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Ovechkin answering critics with dominant stretch

by Corey Masisak

ARLINGTON, Va. -- Alex Ovechkin has been the target of quite a bit of criticism during the 2012-13 season, as both he and the Washington Capitals were not producing at expected levels.

The puck is going in the net again for the two-time Hart Trophy winner, and whether or not his play on the ice is approaching previous seasons, Ovechkin's personality was certainly "back" Monday at the team's practice facility.

Alex Ovechkin has been the target of quite a bit of criticism during the 2012-13 season, but his dominant scoring surge has answered his critics. (Photo: Mike Stobe/NHLI)

"Right now I'm scoring goals and I'm king of the world," Ovechkin said. "Couple weeks ago, I was, you know, almost in the toilet. Maybe [they] just forget to flush me. It is kind of a situation where I don't care right now."

His tone was sarcastic and the retort to his critics was biting. While Ovechkin may never again reach the historic heights he found earlier in his career, the shots on goal were still there when the goals weren't earlier in this truncated campaign.

Ovechkin is tied for the League lead in shots on goal with 136, and after a seven-game binge his name is starting to shoot up other leaderboards as well. The Washington captain has seven goals and 11 points in the past seven games, and now has 16 goals and 31 points in 32 games.

"If you look at his stats, I don't just pay attention to the stats, but if you look at them I think they're the same," center Nicklas Backstrom said. "He has a lot of shots every game. So it is a lot of shots and sometimes they go in and sometimes not. He's been here for a while, and maybe [teams] were reading him a little better but now he's a right wing and that mixes it up. It has been going good for him the last few games, and hopefully we can keep him rolling.

"He's always been in a good mood. I think something with him is he's always kind of happy. He's a goal scorer and he wants to score. You can see that out there, but he's never been in a bad mood or anything so that's been good."

Ovechkin has at least a goal in five straight games -- he hasn't scored in six straight in five years. He also has 35 shots on net in the past seven contests, which ties his best seven-game stretch of the season and would amount to the fourth-highest total of his eight-year career if he were to play 82 games.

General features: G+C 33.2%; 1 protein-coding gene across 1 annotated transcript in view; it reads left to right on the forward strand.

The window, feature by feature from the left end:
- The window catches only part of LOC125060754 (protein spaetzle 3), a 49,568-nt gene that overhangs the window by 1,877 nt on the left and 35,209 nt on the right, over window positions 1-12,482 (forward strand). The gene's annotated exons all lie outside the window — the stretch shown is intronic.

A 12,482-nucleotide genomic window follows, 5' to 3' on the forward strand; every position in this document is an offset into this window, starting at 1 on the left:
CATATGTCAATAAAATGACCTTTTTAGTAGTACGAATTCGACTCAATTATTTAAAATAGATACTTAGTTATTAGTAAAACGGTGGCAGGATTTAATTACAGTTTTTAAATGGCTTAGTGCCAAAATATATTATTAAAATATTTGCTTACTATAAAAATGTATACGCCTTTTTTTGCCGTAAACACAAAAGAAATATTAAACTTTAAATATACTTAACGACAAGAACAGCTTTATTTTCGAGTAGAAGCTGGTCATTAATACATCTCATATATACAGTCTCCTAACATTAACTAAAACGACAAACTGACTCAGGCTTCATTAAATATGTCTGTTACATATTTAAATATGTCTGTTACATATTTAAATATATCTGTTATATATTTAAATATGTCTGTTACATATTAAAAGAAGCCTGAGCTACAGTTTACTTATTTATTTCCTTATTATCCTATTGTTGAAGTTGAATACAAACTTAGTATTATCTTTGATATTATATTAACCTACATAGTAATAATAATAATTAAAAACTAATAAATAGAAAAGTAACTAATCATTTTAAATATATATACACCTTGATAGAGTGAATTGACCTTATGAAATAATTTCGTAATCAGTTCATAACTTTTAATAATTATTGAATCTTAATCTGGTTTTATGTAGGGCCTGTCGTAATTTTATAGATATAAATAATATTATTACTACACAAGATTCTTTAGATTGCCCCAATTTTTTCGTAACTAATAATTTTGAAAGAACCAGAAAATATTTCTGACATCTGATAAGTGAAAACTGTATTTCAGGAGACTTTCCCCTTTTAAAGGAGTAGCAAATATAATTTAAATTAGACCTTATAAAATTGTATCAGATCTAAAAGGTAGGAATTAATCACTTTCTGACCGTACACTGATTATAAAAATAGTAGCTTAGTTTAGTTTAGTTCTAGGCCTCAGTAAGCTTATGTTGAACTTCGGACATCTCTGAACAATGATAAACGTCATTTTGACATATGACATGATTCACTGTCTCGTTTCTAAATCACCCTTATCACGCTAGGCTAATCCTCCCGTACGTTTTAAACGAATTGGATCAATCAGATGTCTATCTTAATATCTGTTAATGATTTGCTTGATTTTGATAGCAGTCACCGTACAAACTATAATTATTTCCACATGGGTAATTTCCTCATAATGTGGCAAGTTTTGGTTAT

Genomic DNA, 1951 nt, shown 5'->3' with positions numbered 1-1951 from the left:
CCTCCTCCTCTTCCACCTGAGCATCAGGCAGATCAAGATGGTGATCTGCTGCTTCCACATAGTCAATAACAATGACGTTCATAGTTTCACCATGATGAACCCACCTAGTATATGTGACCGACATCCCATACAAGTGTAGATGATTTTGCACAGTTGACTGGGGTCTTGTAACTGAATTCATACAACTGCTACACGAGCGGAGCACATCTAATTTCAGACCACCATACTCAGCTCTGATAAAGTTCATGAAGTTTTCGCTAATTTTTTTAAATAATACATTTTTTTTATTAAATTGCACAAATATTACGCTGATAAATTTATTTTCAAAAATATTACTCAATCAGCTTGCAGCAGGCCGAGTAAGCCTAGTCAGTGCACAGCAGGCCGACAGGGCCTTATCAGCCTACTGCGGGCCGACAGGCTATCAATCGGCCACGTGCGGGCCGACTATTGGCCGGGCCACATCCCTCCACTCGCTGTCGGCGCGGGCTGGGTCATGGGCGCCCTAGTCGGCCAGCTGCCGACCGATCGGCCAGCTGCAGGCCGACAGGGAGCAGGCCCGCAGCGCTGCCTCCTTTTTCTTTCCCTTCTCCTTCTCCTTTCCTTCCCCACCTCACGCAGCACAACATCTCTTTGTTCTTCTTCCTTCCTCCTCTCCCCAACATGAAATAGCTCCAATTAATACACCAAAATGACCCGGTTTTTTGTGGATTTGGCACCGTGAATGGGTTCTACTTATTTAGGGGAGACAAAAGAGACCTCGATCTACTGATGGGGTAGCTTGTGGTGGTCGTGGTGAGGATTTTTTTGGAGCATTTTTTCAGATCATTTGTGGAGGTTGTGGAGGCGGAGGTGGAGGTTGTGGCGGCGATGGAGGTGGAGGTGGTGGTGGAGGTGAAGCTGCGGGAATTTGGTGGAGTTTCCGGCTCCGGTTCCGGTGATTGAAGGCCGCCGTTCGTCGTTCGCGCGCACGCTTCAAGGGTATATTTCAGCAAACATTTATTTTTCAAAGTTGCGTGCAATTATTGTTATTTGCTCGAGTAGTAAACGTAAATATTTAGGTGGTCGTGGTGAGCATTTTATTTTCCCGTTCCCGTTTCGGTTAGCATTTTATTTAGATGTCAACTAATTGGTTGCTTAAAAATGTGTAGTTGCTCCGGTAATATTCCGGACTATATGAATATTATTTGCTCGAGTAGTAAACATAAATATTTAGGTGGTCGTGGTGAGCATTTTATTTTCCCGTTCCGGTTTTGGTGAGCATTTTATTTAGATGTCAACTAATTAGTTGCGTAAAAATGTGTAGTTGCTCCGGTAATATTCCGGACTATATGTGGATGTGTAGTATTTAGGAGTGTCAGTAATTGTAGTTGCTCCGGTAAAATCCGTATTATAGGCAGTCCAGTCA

This seven-game stretch, during which Washington has won five times to surge back into playoff contention, coincides with Ovechkin being reunited with Backstrom. They have been apart for much of the season -- longer than they have at any point since Backstrom's rookie year.

Much of Ovechkin's offense is still coming from the power play, but he does have three even-strength goals in the past five games. That is the same number he had in the first 27 games of the season.


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"I think me and [Mike Ribeiro] have good chemistry together," Ovechkin said. "Of course with [Backstrom], we've played almost our whole career here. It is not a surprise we have good chemistry again."

This season has been one of transition for Ovechkin. He is working with a third coach in less than two seasons. He is playing a new position.

The Capitals are also in a position to which they're not accustomed. After a terrible start, they are in danger of missing the playoffs for the first time since Ovechkin's second season in Washington.

They have won three straight and five of seven, though, and the next couple weeks will be a critical stretch of winnable games. Six of the next seven games are against teams currently between 10th and 15th place in the Eastern Conference.

Washington doesn't need Ovechkin to score every night, especially with Brooks Laich and Mike Green returning to the lineup, but they do need him to be one of the best players on the ice on a consistent basis.

That is something he's been the past couple weeks.

"He carries us, and he brings an enthusiasm that is right through the lineup," coach Adam Oates said. "We score a power-play goal last night and then he gets one and for 10 minutes we were … they couldn't touch the puck. That's one of the things he brings. I'm trying to tap into that as much as I can all night long.

"He is still our main focus with scoring. Every team draws up their game plan and he's the first guy they think of. I know he wants to score goals and he expects to. We do, too. I'm going to try to put him in every single situation I can so that he will score, but during the course of 60 minutes there is still a lot more hockey to be played where he has to be a part of it."

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